Saturday, November 30, 2013


Writing every day isn't as easy as I thought it was going to be. 

In fact, it's not easy or automatic at all. 

Climbing up stairs? Check. 

No hot chocolate? Surprising not hard even though it's freezing out. 

No gluten? Apparently I are less of it than I realized. 

But writing. Sigh. Not part of my regular practice. 


Thursday, November 28, 2013

giving thanks

I am thankful.



For all the my life is.

For all that it was and how it brought me to where I am today.

For the adventures and changes that are ahead (honestly, less excited about those).

For my family - the center of my universe.

For my puppies who continually fill me with love.

For getting to talk to my mom every day and my stepfather who is so good to me.

For my brother and sister who are both heroes.

For the many wonderful people I've gotten to know and share with.

For living in NYC. 

For getting to design and write. 

For meditating and yoga. 

For Abba. For old Rolling Stones. For the blues. 

For chick flicks and rom coms. 

For continually figuring myself out. 

For still growing. 

Wednesday, November 27, 2013

celebrating silliness

Hanukkah starts tonight and I'm finding, the older my kids get, the lower their expectations are. 

I mean that in the most positive of ways. 

When they were little I used to feel such pressure to find perfect presents, to create the most memorable memories, to     make sure their holidays lived up to all the seasonal hype. 

Now it's more about being together. 

Spending time.

Getting silly. 

Laughing hard. 

Presents, things, are secondary. Which is the way it should be. 

It's not the stuff that matters. And I'm grateful that they already knows this. 

Saves a lot of wrapping paper. 

Tuesday, November 26, 2013

not in the groove

Most of my 40 day challenges are going well, mostly because there's a fixed space and time for them. I meditate at 5:50am. Am hiking up stairs by 6:15. But writing every day is eluding me. 

Perhaps that's because it's the more that requires the most effort and the most thoughtfulness. 

And it's the one I most need. 

Monday, November 25, 2013

someone else's wait

Waiting is hard. At least for me. It sets up time to let the stories and scenarios in my head spin more then occasionally out of control. Having a vivid imagination that borders on panic isn't where you'd want to spend those moments that can last eternity.

But, what's even harder than waiting for something for myself, is waiting for my kids. Not waiting as in when they're coming home from school, but waiting to find out whether they got a part in the play, a spot on the flag football team, passed the test they'd studied so hard for.

Knowing that those results aren't my results. I'm here to celebrate or support. To listen or be shut off and shut up. To scream with glee or hug through tears.

To be there.

To not be there.

My feelings about these outcomes are vast but in the end are secondary.

And that's almost as hard as the waiting itself.

There is nothing more in life that I want than to make sure my kids are safe. Happy. Ok.

I wish I could prevent disappointment. Deflect heartache. Take away the sting, the pain, the crash that comes from putting yourself out there.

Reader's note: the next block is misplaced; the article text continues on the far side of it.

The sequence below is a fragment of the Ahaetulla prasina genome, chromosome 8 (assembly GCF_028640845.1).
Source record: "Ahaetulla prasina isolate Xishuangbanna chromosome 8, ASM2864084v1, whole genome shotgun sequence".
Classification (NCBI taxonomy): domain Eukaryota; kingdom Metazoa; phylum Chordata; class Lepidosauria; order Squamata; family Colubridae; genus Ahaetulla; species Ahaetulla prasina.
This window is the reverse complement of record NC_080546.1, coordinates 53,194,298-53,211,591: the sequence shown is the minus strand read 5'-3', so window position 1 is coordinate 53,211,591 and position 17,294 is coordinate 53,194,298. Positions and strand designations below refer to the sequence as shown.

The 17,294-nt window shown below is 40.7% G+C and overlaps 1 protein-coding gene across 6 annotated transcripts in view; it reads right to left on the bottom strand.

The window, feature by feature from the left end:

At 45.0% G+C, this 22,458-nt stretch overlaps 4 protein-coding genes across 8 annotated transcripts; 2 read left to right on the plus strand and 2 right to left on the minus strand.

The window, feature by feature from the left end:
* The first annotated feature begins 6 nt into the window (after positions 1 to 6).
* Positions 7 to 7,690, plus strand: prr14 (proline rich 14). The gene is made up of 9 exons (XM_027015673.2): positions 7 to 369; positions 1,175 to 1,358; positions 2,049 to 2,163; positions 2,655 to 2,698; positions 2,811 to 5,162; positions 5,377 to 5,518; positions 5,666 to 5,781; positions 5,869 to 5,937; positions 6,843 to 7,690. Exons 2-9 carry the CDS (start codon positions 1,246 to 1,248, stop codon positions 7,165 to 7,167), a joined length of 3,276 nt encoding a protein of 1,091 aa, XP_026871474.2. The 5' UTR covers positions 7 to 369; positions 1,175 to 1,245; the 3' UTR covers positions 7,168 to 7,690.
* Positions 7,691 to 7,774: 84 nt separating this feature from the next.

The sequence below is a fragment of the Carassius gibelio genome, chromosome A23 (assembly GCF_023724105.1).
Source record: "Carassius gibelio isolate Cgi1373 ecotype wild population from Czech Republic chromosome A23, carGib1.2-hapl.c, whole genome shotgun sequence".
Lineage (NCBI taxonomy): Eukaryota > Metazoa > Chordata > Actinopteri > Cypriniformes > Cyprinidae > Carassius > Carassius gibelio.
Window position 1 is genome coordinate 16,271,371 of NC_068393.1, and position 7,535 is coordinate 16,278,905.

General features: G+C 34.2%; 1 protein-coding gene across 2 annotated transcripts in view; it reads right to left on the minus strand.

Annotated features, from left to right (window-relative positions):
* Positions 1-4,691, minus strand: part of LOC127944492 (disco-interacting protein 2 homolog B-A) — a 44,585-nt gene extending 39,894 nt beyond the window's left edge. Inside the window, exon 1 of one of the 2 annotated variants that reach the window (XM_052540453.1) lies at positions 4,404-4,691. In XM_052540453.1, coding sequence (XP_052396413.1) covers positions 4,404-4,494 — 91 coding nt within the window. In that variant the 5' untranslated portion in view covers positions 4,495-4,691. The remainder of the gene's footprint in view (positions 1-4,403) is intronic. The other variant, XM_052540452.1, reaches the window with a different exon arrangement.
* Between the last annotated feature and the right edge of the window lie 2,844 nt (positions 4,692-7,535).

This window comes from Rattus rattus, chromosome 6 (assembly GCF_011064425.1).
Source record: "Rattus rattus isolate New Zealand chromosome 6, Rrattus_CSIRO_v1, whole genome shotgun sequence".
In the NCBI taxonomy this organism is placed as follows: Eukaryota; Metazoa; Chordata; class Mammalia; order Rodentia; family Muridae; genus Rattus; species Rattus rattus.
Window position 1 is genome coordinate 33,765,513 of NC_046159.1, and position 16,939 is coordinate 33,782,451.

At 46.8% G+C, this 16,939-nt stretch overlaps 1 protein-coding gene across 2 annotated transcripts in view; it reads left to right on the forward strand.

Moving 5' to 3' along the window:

But, I can't.

And, in the end, those are some of life's most important lessons. Play parts aren't guaranteed. Making the team isn't a given. Romantic feelings aren't always mutual. Favorite schools don't have room for every person who wants to attend. Friends often can't be counted on.

You can't always get what you want.

Me neither. I can't stop the hurt.

But I can share the wallow. And then help move on.

Sunday, November 24, 2013

40 day commitments

Years ago, in a yoga class, my teacher mentioned she was making a sadhana, a 40 commitment. That by the end of 40 days what she was undertaking would be so much a part of her daily routine it would be almost automatic.

Her sadhana was flossing.

Tooth care isn't hard for me. I water pick  every day which really helps. That and an electric toothbrush keep my gums in pretty good shape.

But, there are other things out there it's not so easy to commit too.

Like writing. Every day. Especially when nothing significant is going on.

But, maybe that's the practice. Finding extraordinary in the ordinary. Honestly, as I'm finally discovering, life doesn't have to be major drama and experiences at every moment.

And so, I'm struggling to write right now.

Part of the practice.

I've got other sadhanas going on:

day 85 of meditating (that's going great)

day 7 of climbing up 10 flights of stairs every day (no noticeable change in heart pumping and heavy breathing yet)

day 1 of no hot chocolate (I'm inside - not so bad at the moment)

Just finished 40 days of gluten free which ended abruptly when I found out Ray's pizza across the street is closing after 40 or so years. Their white pizza is my favorite so I'll be eating it every day until their doors shut for the final time.

This is also day 7 of writing. Not getting easier.

But not getting harder.

Saturday, November 23, 2013

off the beaten path

After Midnight. Broadway. I only wish I'd tried set design in high school when I had the opportunity. 

Friday, November 22, 2013

not parenting like my parents

When I was a girl I was always making things. Looking back at that myriad of menus and certificates and posters, I was happiest with paper, markers, pictures - piecing information and images together. I was designing but back then had no idea what design even was.

I'll never forget, particularly proud of a project, running to show my father when got him from the office. I heard the garage door open and was waiting at the front door as he came in. He looked at my work and said: you can't make money doing that. You should be concentrating on homework. 

My parents were the first generation in their families to go to college. My father continued on to medical school, my mother was a chemist. Making things wasn't a career option; being a doctor, lawyer, or accountant was. 

I took that to heart and shut down that part of me. Instead of exploring and researching what roads might be out there, I went the conventional route and never succeeded. I wasn't meant for straight up academia and my twisting path finally led me back to art school in my mid twenties. 2 weeks before my 30th birthday I graduated with a bachelor's of fine art.